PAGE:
Zakrzweska and Thomas described 3 types of procedures: percutaneous radiofrequency trigeminal gangliolysis (PRTG), percutaneous retrogasserian glycerol rhizotomy (PRGR), and percutaneous balloon microcompression (PBM).[56] Patients are left with minor, local, residual facial numbness after PRTG; may occasionally lose sensation after PRGR; and rarely do so after PBM. In each procedure, the surgeon introduces a trocar or needle lateral to the corner of the mouth and, under fluoroscopic guidance, into the ipsilateral foramen ovale. The ganglion is lysed at this location.

Percutaneous procedures and surgery yield the best results when applied early in the course of trigeminal neuralgia. Even if medical treatment comes first, trials, when they are adequately completed and the agent is deemed ineffective, should be followed promptly by the next trial in order not to delay and decrease the efficacy of more invasive treatments.

Percutaneous radiofrequency rhizotomy and percutaneous microcompression with balloon inflation are relatively inexpensive and accessible techniques, and they are less invasive than surgery, with a lower (long-term) efficacy-to-recurrence ratio. A comparison of the two techniques found them both effective with a median duration of pain relief of 21 months after PRGR and 20 months after PBC.[57] The result is highly dependent on the surgeon's skill. General anesthesia is required.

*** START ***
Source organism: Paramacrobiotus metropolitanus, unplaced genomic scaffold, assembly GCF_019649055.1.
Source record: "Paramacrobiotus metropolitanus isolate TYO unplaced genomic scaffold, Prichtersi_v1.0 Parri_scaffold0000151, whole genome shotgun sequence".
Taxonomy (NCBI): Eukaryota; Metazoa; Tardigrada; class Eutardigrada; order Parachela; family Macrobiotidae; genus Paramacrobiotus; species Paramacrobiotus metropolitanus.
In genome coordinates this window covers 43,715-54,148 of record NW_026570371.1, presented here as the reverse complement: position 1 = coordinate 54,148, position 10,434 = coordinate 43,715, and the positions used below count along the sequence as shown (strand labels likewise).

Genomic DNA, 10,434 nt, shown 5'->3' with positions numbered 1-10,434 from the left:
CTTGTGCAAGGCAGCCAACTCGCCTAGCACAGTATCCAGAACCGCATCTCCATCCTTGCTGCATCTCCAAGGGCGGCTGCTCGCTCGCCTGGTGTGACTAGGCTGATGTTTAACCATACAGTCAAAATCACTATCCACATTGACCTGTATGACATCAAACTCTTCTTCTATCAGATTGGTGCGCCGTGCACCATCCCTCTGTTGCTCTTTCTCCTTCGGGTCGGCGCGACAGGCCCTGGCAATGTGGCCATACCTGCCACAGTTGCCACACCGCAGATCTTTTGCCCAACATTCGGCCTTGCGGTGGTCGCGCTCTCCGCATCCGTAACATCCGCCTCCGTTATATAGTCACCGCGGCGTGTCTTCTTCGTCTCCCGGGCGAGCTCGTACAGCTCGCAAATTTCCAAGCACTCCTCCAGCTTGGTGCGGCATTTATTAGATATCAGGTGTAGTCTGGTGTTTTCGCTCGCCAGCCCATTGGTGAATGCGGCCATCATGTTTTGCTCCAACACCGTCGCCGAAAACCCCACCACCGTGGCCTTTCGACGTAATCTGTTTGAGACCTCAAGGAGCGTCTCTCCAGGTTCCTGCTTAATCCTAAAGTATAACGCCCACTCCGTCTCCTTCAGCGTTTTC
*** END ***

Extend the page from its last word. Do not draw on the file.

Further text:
Also see Trigeminal Neuralgia Surgery.


In PRTG, a radiofrequency heating tip sears the ganglion until the area of facial pain becomes numb. This procedure has gained wide acceptance according to several investigators, because the patient is awake during the procedure, recovers quickly, and goes home the day of the procedure or the next day. However, according to Tan et al, the recurrence rate approaches 25% with PRTG, and occasionally patients suffer complications of jaw weakness and corneal anesthesia.[58]